The Plague-Ground – A Tale of Two Women in One City

Lead a blameless life and communicate only via carrier pigeon.

That feels like the only way to avoid the people who are toppling reputations these days and cancelling free speech in the name of defending it.

This happened to two Toronto women recently and their stories and fates reveal just how intolerant tolerance has become.

The first tale involves Vickery Bowles, the Chief Librarian of Toronto.

Last October, Meghan Murphy booked a room at the Toronto Reference Library to give a talk on why transgender women shouldn’t be allowed in women’s spaces. Writers and politicians including John Tory railed against this violation of ….. well, of what, exactly?

I’m no fan of Ms. Murphy’s views, but if she wants to rent a room at the library to offer them, so what? Yes, the library is a city service. Yes, our taxes pay for it. But yes also, libraries have become public squares where people from all sides can speak. It’s not that the library invited Ms. Murphy to speak as part of a library-sponsored speaker series. She was a third-party renter, like you or I would be.

You’d think Vickery Bowles was advocating hate speech, which is a crime.

Despite enormous pressure to give in, she said: “I’m not going to reconsider”. This only made matters worse. So Bowles had to find her own podium, The Empire Club of Canada, to offer this primer on Voltaire’s idea that “I disapprove of what you say, but I will defend to the death your right to say it.”

As she said: “What was so surprising to me in this whole debate was that we found ourselves defending free speech; while those who were opposing the library’s decision said we were undermining the rights of the transgender community, undermining their equity and inclusion rights, and putting this vulnerable community at risk of greater discrimination and even physical harm.”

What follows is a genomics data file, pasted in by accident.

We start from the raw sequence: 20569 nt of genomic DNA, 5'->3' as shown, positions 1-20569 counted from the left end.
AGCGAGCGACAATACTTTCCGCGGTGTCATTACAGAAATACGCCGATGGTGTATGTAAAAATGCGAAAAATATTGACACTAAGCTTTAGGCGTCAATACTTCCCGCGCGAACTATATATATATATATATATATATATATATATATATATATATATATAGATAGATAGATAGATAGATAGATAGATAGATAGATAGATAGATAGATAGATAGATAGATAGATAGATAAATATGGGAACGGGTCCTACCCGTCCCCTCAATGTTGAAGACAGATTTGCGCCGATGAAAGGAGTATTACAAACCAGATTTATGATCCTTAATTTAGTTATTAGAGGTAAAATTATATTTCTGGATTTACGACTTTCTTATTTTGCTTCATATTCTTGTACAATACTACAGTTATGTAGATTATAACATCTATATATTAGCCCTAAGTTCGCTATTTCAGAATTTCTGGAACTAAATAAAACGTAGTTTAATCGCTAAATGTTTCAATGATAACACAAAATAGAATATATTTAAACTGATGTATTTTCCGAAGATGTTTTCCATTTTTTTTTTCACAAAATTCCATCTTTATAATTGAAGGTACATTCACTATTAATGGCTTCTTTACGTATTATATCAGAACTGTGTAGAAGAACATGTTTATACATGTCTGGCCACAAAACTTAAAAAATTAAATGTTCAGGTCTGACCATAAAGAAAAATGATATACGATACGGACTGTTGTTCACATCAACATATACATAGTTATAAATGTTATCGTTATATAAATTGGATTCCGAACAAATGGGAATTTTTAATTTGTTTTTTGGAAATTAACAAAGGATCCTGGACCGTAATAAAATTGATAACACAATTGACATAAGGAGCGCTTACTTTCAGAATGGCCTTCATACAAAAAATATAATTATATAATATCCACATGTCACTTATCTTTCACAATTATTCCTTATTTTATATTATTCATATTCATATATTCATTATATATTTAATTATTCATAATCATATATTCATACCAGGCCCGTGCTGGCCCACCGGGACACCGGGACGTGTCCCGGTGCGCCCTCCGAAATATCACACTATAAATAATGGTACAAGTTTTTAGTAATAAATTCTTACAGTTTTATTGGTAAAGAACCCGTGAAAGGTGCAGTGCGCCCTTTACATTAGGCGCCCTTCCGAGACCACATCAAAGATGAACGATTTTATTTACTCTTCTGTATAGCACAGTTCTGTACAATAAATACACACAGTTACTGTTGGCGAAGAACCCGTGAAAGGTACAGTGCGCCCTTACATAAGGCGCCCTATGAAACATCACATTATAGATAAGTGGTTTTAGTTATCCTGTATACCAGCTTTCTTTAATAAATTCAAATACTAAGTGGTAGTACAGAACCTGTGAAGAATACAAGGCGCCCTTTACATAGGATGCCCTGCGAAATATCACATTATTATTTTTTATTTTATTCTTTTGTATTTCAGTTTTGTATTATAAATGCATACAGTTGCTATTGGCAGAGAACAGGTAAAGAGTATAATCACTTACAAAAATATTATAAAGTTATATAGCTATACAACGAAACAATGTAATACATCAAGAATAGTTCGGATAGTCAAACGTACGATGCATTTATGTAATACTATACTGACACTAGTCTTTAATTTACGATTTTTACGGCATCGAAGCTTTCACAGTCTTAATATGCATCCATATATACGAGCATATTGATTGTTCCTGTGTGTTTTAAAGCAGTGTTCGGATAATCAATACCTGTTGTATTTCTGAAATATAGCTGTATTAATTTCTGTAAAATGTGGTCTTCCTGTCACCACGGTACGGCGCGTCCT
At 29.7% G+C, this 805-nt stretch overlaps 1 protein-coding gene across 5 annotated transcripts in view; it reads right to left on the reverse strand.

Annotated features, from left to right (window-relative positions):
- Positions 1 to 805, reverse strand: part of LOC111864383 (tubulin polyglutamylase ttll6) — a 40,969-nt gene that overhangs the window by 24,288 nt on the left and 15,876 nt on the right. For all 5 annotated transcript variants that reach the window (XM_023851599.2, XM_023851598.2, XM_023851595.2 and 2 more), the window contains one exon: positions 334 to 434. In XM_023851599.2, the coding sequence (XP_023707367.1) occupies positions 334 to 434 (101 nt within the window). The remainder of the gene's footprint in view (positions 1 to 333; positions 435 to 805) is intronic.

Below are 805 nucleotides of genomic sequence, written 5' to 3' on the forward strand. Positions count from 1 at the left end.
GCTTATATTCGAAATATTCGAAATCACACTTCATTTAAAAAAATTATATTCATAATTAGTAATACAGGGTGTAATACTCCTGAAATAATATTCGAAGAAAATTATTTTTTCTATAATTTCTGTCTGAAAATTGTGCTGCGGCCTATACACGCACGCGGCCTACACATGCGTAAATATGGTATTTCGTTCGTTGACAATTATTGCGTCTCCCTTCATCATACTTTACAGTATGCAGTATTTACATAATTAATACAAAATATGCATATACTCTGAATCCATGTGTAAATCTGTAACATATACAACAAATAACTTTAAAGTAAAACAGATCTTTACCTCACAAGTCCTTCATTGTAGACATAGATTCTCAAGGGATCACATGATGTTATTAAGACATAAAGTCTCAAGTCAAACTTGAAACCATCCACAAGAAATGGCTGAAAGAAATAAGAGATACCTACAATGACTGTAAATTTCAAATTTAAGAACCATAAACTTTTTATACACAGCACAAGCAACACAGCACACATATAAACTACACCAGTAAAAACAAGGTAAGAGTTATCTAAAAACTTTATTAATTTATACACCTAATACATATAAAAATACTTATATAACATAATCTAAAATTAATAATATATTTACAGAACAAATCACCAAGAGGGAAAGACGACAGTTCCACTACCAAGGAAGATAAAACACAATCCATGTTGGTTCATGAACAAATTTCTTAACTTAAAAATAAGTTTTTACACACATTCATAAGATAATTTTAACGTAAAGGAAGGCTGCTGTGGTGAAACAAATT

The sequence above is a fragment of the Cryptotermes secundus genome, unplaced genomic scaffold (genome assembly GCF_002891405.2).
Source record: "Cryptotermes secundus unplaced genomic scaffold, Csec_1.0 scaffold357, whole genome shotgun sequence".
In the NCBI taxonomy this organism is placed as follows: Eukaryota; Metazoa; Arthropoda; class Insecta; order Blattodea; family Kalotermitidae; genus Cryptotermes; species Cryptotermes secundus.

It’s no fluke Bowles’ speech was entitled A Librarian’s Timeless Mission: Supporting Social Justice Through Freedom of Speech.

In fact, I would argue that one reason the Toronto Public Library is the busiest library system in the world is precisely because people of all backgrounds and values feel at home there. Not some. All.

The second woman who was flayed in public is Margaret Wente, the former Globe and Mail columnist.

Last month, she was blackballed as a junior fellow at Massey College at the University of Toronto. Her crime? She was insufficiently negative in a review written in 2014 that identified race with culture.

Massey’s faculty and students were enraged. Wente was accused of being a racist and a sexist. Scores of faculty signed a petition against Wente’s nomination. Dozens threatened to resign if she were allowed to be a junior fellow. One faculty member, Alissa Trotz, did resign, claiming she was blindsided by the nomination, even though she was on the nominating committee.

So Margaret Wente withdrew her nomination, kept her mouth shut and walked off into the summer.

Until yesterday when she replied to her attackers in an article in Quillette, the platform for free thought.

The title says it all: It Wasn’t My Cancelation That Bothered Me. It Was the Cowardice of Those Who Let It Happen.

I learned a lot,” she wrote.  “I learned how easily an institution will cave to a mob. I learned how quickly the authorities will run for cover, notwithstanding the lip service they may pay to principles of free speech. After all, they’re terrified. They’re afraid that if they don’t beg forgiveness and promise to do better, they’ll be next at the guillotine.”

Now Vickery Bowles and Margaret Wente can defend themselves, and did. But not everyone has the bully pulpits they do.

So what will you do when you think the rush to reshape our history and habits and laws falls prey to its own excesses?